The other part of it is that a lot of money has been cut.   I have friends that I grew up with who came back from Vietnam physically and emotionally scarred.  They have not been able to get it together thirty-some years later.  I have known them most of my life.  Yet when they go to get VA benefits, the benefits and support system is just not there.  Each year they cut even more.  I see the same thing happening to our men and women who are coming back from Iraq.  In fact, about a year ago, I think, there was an increase in a lot of the benefits they had to pay for to get treatment.  I think it increased about $250 per family for the soldiers coming back from Iraq. 

One of the other things I was asked to comment on is why I was involved in U.S. Labor Against the War and what does Labor have to do with the war, and what is the connection.  Basically for moral reasons, just morally, this war is wrong and I think all of us in this room recognize that.  The other thing is the Iraqi men and women have tried to have a union there for years and Saddam Hussein has prevented them from doing so.  The United States goes over there in the name of democracy and fair play and has still kept those same laws in place.  Many of the Iraqi men and women unionists are being killed.  No one is claiming responsibility for it, but it has not stopped.  For those reasons, and not only that, when you see contracting companies and defense contracting companies over there with no big contracts, taking jobs from men and women over here, particularly in the public sector, and making tons of money, companies like Halliburton where they don’t really deliver services.  Where our soldiers in Iraq have been getting rotten meat and failed equipment that is being supplied to them, at a severe cost to the United States government, by Halliburton. 

The other thing I want to comment on is the negative impact the war has had on the public service in this country.  Quite often, we do not really think of public services until we need them.  We can look at New Orleans.  That was a failure of public service.  That was a failure of the infrastructure of this country.  For years Bush has been telling us that he is fighting the war to protect us all.  I think New Orleans really exposed that.  That could just as well have been a terrorist attack and the same thing would have happened.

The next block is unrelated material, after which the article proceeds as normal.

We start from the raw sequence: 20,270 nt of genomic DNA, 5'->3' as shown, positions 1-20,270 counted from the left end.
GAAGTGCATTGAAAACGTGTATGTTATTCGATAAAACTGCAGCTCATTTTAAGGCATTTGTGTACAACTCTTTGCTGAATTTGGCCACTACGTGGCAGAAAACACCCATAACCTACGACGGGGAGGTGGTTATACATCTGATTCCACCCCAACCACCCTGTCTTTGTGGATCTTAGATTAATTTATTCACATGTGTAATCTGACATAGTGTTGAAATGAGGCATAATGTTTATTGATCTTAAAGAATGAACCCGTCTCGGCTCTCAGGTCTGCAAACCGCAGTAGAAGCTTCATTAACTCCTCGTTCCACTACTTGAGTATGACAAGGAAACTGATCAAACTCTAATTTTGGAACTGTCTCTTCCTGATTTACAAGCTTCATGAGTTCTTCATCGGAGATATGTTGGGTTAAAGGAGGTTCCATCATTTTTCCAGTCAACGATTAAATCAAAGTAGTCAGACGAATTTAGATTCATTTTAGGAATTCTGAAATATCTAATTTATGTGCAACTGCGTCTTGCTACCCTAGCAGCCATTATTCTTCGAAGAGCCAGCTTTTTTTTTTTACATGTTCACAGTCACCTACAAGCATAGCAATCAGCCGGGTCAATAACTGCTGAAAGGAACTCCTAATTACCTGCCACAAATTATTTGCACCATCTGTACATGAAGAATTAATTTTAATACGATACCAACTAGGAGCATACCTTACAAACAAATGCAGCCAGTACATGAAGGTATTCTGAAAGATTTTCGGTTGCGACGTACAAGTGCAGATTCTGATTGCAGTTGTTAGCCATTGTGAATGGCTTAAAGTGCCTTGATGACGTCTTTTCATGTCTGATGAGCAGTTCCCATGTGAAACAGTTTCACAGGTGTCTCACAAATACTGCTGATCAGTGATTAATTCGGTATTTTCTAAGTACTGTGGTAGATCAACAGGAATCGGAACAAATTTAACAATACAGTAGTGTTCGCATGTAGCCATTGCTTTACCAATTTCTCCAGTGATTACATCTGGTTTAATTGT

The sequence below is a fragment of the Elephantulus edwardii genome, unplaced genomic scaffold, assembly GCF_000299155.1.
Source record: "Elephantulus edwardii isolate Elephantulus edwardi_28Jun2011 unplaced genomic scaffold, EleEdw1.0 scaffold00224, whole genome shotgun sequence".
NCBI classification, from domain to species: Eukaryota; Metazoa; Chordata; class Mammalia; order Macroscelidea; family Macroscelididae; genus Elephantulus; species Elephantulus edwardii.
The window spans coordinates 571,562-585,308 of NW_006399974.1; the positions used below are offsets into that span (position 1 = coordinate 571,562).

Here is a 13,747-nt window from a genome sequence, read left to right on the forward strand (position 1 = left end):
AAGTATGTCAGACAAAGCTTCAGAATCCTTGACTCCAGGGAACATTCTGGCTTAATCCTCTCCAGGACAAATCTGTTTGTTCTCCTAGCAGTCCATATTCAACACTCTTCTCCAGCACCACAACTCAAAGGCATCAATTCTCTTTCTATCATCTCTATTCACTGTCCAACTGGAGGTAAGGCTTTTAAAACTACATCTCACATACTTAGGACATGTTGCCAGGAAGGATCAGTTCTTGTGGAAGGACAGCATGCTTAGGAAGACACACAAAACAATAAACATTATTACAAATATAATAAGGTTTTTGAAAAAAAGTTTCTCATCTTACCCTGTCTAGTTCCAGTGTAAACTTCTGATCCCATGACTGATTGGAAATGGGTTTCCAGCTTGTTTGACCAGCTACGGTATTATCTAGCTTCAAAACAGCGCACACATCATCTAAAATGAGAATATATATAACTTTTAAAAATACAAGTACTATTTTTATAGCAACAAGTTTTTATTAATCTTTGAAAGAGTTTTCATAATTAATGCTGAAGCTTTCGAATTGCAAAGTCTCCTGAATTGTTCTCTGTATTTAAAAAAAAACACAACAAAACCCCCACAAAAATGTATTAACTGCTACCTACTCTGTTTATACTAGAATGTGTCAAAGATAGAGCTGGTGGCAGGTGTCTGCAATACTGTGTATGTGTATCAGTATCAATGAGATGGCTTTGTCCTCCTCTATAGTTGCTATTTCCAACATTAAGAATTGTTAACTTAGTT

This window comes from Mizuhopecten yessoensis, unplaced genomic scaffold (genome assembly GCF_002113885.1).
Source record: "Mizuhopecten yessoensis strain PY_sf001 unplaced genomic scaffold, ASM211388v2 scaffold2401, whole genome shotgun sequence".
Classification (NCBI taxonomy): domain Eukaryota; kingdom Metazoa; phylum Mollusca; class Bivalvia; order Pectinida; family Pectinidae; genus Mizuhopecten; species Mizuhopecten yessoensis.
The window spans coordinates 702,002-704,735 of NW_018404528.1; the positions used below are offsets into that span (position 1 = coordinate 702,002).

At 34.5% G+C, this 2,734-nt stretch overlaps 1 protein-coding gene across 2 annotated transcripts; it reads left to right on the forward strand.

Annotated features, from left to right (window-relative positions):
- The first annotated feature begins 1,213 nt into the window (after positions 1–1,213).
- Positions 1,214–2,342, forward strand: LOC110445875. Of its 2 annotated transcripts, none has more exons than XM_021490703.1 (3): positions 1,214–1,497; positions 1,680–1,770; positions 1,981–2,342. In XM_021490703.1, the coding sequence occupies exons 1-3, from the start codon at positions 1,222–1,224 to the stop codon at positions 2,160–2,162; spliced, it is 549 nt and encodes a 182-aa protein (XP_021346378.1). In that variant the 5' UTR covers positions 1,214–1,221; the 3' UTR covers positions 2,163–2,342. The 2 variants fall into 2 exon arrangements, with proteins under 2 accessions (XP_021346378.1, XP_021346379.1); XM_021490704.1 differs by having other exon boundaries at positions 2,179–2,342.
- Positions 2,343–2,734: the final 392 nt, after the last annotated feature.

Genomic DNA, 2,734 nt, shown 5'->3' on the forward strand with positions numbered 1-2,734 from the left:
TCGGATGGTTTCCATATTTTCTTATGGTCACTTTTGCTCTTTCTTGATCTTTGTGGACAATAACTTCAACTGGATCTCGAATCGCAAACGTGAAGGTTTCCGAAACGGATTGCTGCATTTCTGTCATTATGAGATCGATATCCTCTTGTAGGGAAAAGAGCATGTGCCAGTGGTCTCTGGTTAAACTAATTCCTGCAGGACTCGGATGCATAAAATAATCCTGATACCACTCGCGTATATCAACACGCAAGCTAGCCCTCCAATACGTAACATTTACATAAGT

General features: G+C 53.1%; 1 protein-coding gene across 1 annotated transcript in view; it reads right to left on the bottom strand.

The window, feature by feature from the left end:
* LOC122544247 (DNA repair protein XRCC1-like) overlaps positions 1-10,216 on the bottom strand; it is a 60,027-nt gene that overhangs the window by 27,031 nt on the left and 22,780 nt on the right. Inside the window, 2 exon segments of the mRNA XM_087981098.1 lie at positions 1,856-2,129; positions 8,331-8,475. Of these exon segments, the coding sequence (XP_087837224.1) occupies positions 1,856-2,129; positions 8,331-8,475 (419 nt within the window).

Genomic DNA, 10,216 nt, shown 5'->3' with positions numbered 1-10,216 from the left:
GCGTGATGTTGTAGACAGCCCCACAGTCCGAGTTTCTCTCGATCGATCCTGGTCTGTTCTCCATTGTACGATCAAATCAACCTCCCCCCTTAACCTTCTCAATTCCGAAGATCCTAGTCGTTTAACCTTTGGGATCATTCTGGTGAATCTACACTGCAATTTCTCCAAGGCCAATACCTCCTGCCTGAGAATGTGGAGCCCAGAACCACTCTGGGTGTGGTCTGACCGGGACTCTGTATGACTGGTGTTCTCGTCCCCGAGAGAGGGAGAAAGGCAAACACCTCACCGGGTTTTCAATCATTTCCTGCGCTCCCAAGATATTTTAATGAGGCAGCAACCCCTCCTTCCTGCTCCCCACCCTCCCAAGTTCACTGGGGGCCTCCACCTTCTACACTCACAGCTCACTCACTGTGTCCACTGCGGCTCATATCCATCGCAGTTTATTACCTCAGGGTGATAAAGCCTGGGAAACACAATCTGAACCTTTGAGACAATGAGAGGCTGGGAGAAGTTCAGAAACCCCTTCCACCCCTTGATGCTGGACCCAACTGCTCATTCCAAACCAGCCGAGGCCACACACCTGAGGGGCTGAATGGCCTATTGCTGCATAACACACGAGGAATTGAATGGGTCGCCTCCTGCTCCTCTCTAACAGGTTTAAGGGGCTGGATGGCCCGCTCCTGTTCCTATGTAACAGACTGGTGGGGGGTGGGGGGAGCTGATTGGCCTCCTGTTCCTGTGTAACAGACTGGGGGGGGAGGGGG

It has a very negative impact.  Immediately after 9/11 happened, I think Rumsfeld got on TV and said, “We are at war.  This is not about education, it is not about health care, it is not really about internal security, it is about Military Might.”  In my opinion, nothing can be further from the truth.  Public services supply the security and health and welfare of the people of this country.  Without that we all suffer.  For years and years, the  infrastructure of public workers has been privatized, cut back, and every politician who ever gets elected always attacks the public services.  If we are going to be protected from terrorists -- and they are there and they are real -- we cannot do this.  When you think about Amtrak and the post office, when you think about doctors and nurses that are being laid off.  It is the public institutions that have the responsibility.  These people are the ones who are going to protect us from biochemical attacks.  They are the ones who are going to protect us at our airports.  If you recall, Bush did not even want permanent full-time screeners at the airport.  He was opposed to it.  Even though half of them there say it was the only job they could get because it was low pay and they had police records and were felons.  It was only because there was public outcry that he was forced to hire permanent federal employees to do that job.  Even so, their budget has been cut, so they cannot do an adequate job.  Quite frankly, they should be union, but they have been stopped from being union.  I think that is the failure of the administration, and quite frankly, I think it is the failure of the labor unions not to have those people unionized. 

Our health care system is in bad shape.  We have under-funded labs.  I think many of you might remember when they talked about the flu and not having enough vaccinations for people and the threat of anthrax and other biochemical diseases, that there was not enough to go around.  Mainly because for years, the labs and the people who work in those labs have been laid off and subcontracted out to private companies.  Private companies were not up to speed to actually supply the vaccine that we needed. 

When you look at the financial course of the war, it has led to a crisis in the public safety net of this country.  Over a billion dollars have been cut from childcare programs and food programs, for low income seniors and needy pregnant women.  If you look at the amount of money the government has spent on the war just so far, we could have four million new public school teachers; we could have rebuilt the Gulf States due to Hurricane Katrina.  The government has the responsibility to protect the health and safety of its citizens.  We can only achieve that with a stronger public sector.  Bush’s budget tells us where his real priorities are.  His budgets are full of cuts for housing, child care, education, training, environment, and health care, while at the same time our military budget is 40 percent of the total world’s budget, probably larger than 60 percent of the total world’s budget. 

I just want to end on a quote from Hubert Humphrey.  He said:  “The moral test of government is how that government treats those who are in the dawn of life – its children; those who are in the twilight of life – its elderly; and those in the shadow of life – the sick, needy and the handicapped.”